Seattle Sounders - Pumas
04
May
USA: Major League Soccer
FC Cincinnati - Toronto FC
03
May
ENGLAND: Championship
Bournemouth - Nottingham Forest
02
May
ENGLAND: Premier League
Manchester United - Brentford
02
May
ENGLAND: Championship
Fulham - Luton
02
May
SPAIN: La Liga
Getafe - Real Betis
02
May
GERMANY: Bundesliga
Bayer Leverkusen - Eintracht Frankfurt
02
May
GERMANY: Bundesliga
Borussia Monchengladbach - RB Leipzig
02
May
ITALY: Serie A
Atalanta - Salernitana
01
May
ENGLAND: Premier League
Tottenham Hotspur - Leicester City
01
May
SPAIN: La Liga
Barcelona - Mallorca
01
May
ITALY: Serie A
Roma - Bologna
01
May
ENGLAND: Premier League
West Ham United - Arsenal
01
May
ENGLAND: Premier League
Everton - Chelsea
01
May
ITALY: Serie A
Udinese - Inter Milan
01
May
ITALY: Serie A
AC Milan - Fiorentina
01
May
ITALY: Serie A
Juventus - Venezia
01
May
SPAIN: La Liga
Rayo Vallecano - Real Sociedad
30
Apr
GERMANY: Bundesliga
Mainz - Bayern Munich
30
Apr
GERMANY: Bundesliga
Borussia Dortmund - Bochum
30
Apr
ENGLAND: Premier League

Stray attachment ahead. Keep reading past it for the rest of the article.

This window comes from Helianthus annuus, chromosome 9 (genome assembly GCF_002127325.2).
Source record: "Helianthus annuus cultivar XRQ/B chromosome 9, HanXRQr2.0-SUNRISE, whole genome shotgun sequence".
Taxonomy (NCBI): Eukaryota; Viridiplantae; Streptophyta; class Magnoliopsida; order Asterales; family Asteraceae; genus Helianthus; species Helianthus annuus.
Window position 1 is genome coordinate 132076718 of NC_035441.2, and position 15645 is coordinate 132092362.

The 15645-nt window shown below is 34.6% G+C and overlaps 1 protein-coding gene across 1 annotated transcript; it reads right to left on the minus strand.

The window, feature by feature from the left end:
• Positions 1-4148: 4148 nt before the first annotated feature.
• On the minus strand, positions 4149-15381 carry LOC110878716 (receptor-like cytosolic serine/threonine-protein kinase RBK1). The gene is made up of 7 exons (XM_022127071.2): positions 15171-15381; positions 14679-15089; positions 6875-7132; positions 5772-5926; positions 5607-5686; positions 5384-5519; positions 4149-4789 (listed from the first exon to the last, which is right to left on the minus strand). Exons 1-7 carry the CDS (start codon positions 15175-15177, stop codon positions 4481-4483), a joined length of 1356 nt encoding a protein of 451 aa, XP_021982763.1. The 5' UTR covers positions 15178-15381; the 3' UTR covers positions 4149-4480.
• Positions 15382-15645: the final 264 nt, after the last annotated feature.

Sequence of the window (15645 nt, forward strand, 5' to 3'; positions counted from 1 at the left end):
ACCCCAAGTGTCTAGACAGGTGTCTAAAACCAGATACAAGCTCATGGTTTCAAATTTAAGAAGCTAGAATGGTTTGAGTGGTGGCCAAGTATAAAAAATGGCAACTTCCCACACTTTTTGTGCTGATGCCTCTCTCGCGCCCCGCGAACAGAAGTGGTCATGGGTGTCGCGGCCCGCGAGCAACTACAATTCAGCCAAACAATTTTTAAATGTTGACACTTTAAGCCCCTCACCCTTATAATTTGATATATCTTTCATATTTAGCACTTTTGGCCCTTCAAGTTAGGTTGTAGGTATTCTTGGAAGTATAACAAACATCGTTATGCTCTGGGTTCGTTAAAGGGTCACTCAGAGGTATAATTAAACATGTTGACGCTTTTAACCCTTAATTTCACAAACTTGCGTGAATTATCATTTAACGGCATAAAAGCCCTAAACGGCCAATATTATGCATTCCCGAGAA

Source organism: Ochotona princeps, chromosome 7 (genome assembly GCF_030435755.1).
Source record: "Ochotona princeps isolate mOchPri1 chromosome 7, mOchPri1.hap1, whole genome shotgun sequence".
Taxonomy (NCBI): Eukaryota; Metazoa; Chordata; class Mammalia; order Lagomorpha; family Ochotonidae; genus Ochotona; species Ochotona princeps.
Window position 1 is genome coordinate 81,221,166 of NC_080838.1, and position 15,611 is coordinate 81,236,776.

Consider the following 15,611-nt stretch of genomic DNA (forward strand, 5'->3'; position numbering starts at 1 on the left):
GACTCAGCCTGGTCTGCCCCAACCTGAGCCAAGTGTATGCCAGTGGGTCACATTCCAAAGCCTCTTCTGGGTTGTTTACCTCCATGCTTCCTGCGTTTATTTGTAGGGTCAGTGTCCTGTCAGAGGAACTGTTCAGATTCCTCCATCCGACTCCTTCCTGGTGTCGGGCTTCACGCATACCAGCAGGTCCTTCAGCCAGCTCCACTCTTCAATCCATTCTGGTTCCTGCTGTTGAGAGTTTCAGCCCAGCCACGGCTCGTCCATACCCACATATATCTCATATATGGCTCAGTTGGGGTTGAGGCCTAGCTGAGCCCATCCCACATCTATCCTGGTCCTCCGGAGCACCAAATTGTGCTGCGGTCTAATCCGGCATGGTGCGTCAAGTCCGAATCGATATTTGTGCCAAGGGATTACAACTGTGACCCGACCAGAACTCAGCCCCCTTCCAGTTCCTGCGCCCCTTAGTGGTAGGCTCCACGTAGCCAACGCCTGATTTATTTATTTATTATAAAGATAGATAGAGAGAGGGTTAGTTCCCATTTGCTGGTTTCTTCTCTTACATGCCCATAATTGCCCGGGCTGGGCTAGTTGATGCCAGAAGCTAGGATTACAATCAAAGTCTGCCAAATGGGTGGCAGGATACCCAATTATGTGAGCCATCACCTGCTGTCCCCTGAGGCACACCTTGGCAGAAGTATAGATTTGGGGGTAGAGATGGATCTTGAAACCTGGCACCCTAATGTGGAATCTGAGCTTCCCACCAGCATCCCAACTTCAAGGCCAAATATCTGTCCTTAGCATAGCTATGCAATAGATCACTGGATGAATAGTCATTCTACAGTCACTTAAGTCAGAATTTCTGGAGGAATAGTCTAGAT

Newcastle United - Liverpool
30
Apr
SPAIN: La Liga
Athletic Bilbao - Atletico Madrid
30
Apr
ENGLAND: Premier League
Leeds - Manchester City
30
Apr
SPAIN: La Liga
Real Madrid - Espanyol
30
Apr
ITALY: Serie A
Napoli - Sassuolo
28
Apr
ENGLAND: Premier League
Manchester United - Chelsea
27
Apr
CHAMPIONS LEAGUE: Semifinal
Liverpool - Villarreal
27
Apr
ITALY: Serie A
Bologna - Inter Milan
26
Apr
CHAMPIONS LEAGUE: Semifinal
Manchester City - Real Madrid
25
Apr
ITALY: Serie A
Sassuolo - Juventus
24
Apr
SPAIN: La Liga
Barcelona - Rayo Vallecano
24
Apr
ITALY: Serie A
Lazio - AC Milan
24
Apr
ENGLAND: Premier League
Liverpool - Everton
24
Apr
ENGLAND: Premier League
Chelsea - West Ham United
24
Apr
ITALY: Serie A
Empoli - Napoli
23
Apr
ENGLAND: Premier League
Brentford - Tottenham Hotspur
Find us on Instagram
at @feedimo to stay up to date with the latest.
Featured Video You Might Like
zWJ3MxW_HWA L1eLanNeZKg i1XRgbyUtOo -g9Qziqbif8 0vmRhiLHE2U JFCZUoa6MYE UfN5PCF5EUo 2PV55f3-UAg W3y9zuI_F64 -7qCxIccihU pQ9gcOoH9R8 g5MRDEXRk4k
Copyright © 2020 Feedimo. All Rights Reserved.